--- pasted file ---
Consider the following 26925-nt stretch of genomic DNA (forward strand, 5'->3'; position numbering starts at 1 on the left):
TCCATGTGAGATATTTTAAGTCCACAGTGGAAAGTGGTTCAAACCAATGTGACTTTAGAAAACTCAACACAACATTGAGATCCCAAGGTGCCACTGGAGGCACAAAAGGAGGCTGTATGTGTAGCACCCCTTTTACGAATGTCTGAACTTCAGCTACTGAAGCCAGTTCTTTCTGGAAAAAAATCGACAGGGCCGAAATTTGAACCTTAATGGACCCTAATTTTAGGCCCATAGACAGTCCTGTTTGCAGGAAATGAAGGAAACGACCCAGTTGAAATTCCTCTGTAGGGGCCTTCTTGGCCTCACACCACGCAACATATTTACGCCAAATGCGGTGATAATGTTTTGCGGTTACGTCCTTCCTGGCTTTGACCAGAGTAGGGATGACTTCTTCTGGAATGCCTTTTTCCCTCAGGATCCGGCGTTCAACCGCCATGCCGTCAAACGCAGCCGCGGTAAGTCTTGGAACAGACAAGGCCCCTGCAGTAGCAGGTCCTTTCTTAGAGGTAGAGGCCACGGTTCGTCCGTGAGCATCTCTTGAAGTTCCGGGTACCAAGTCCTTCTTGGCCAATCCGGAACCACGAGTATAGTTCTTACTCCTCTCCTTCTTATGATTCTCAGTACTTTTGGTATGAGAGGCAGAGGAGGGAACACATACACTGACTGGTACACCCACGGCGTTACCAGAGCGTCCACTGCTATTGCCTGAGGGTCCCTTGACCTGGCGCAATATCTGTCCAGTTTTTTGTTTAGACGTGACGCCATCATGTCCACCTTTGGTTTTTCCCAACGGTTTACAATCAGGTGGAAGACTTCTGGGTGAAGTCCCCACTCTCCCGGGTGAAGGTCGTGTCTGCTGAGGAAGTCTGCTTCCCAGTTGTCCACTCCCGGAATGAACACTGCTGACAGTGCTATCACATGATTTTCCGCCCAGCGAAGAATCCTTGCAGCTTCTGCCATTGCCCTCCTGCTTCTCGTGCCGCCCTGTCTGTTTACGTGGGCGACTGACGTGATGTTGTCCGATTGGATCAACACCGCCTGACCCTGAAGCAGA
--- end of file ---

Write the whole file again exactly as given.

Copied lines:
Consider the following 26925-nt stretch of genomic DNA (forward strand, 5'->3'; position numbering starts at 1 on the left):
TCCATGTGAGATATTTTAAGTCCACAGTGGAAAGTGGTTCAAACCAATGTGACTTTAGAAAACTCAACACAACATTGAGATCCCAAGGTGCCACTGGAGGCACAAAAGGAGGCTGTATGTGTAGCACCCCTTTTACGAATGTCTGAACTTCAGCTACTGAAGCCAGTTCTTTCTGGAAAAAAATCGACAGGGCCGAAATTTGAACCTTAATGGACCCTAATTTTAGGCCCATAGACAGTCCTGTTTGCAGGAAATGAAGGAAACGACCCAGTTGAAATTCCTCTGTAGGGGCCTTCTTGGCCTCACACCACGCAACATATTTACGCCAAATGCGGTGATAATGTTTTGCGGTTACGTCCTTCCTGGCTTTGACCAGAGTAGGGATGACTTCTTCTGGAATGCCTTTTTCCCTCAGGATCCGGCGTTCAACCGCCATGCCGTCAAACGCAGCCGCGGTAAGTCTTGGAACAGACAAGGCCCCTGCAGTAGCAGGTCCTTTCTTAGAGGTAGAGGCCACGGTTCGTCCGTGAGCATCTCTTGAAGTTCCGGGTACCAAGTCCTTCTTGGCCAATCCGGAACCACGAGTATAGTTCTTACTCCTCTCCTTCTTATGATTCTCAGTACTTTTGGTATGAGAGGCAGAGGAGGGAACACATACACTGACTGGTACACCCACGGCGTTACCAGAGCGTCCACTGCTATTGCCTGAGGGTCCCTTGACCTGGCGCAATATCTGTCCAGTTTTTTGTTTAGACGTGACGCCATCATGTCCACCTTTGGTTTTTCCCAACGGTTTACAATCAGGTGGAAGACTTCTGGGTGAAGTCCCCACTCTCCCGGGTGAAGGTCGTGTCTGCTGAGGAAGTCTGCTTCCCAGTTGTCCACTCCCGGAATGAACACTGCTGACAGTGCTATCACATGATTTTCCGCCCAGCGAAGAATCCTTGCAGCTTCTGCCATTGCCCTCCTGCTTCTCGTGCCGCCCTGTCTGTTTACGTGGGCGACTGACGTGATGTTGTCCGATTGGATCAACACCGCCTGACCCTGAAGCAGA